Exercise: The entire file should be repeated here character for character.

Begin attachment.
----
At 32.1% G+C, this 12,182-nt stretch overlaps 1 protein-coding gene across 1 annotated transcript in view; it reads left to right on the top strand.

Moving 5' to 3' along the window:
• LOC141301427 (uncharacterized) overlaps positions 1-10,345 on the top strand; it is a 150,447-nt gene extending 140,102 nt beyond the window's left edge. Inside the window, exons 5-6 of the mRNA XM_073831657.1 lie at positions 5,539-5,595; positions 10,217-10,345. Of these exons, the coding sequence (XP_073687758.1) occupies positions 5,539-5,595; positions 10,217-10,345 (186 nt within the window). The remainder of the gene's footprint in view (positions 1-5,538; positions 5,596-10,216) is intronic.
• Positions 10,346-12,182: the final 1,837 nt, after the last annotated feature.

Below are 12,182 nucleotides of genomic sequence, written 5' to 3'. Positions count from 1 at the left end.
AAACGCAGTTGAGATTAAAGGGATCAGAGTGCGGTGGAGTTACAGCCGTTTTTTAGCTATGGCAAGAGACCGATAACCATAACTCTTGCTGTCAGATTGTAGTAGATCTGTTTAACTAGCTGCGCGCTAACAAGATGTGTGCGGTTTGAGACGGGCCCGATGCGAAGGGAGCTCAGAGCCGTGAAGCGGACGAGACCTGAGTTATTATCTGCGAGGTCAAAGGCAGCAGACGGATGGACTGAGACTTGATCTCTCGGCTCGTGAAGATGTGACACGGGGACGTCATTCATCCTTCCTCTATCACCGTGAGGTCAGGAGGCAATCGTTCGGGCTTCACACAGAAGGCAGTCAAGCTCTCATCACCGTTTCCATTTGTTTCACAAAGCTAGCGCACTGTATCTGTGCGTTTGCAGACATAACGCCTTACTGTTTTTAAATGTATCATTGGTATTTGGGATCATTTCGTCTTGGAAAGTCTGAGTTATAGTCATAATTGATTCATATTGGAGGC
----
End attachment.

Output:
At 32.1% G+C, this 12,182-nt stretch overlaps 1 protein-coding gene across 1 annotated transcript in view; it reads left to right on the top strand.

Moving 5' to 3' along the window:
• LOC141301427 (uncharacterized) overlaps positions 1-10,345 on the top strand; it is a 150,447-nt gene extending 140,102 nt beyond the window's left edge. Inside the window, exons 5-6 of the mRNA XM_073831657.1 lie at positions 5,539-5,595; positions 10,217-10,345. Of these exons, the coding sequence (XP_073687758.1) occupies positions 5,539-5,595; positions 10,217-10,345 (186 nt within the window). The remainder of the gene's footprint in view (positions 1-5,538; positions 5,596-10,216) is intronic.
• Positions 10,346-12,182: the final 1,837 nt, after the last annotated feature.

Below are 12,182 nucleotides of genomic sequence, written 5' to 3'. Positions count from 1 at the left end.
AAACGCAGTTGAGATTAAAGGGATCAGAGTGCGGTGGAGTTACAGCCGTTTTTTAGCTATGGCAAGAGACCGATAACCATAACTCTTGCTGTCAGATTGTAGTAGATCTGTTTAACTAGCTGCGCGCTAACAAGATGTGTGCGGTTTGAGACGGGCCCGATGCGAAGGGAGCTCAGAGCCGTGAAGCGGACGAGACCTGAGTTATTATCTGCGAGGTCAAAGGCAGCAGACGGATGGACTGAGACTTGATCTCTCGGCTCGTGAAGATGTGACACGGGGACGTCATTCATCCTTCCTCTATCACCGTGAGGTCAGGAGGCAATCGTTCGGGCTTCACACAGAAGGCAGTCAAGCTCTCATCACCGTTTCCATTTGTTTCACAAAGCTAGCGCACTGTATCTGTGCGTTTGCAGACATAACGCCTTACTGTTTTTAAATGTATCATTGGTATTTGGGATCATTTCGTCTTGGAAAGTCTGAGTTATAGTCATAATTGATTCATATTGGAGGC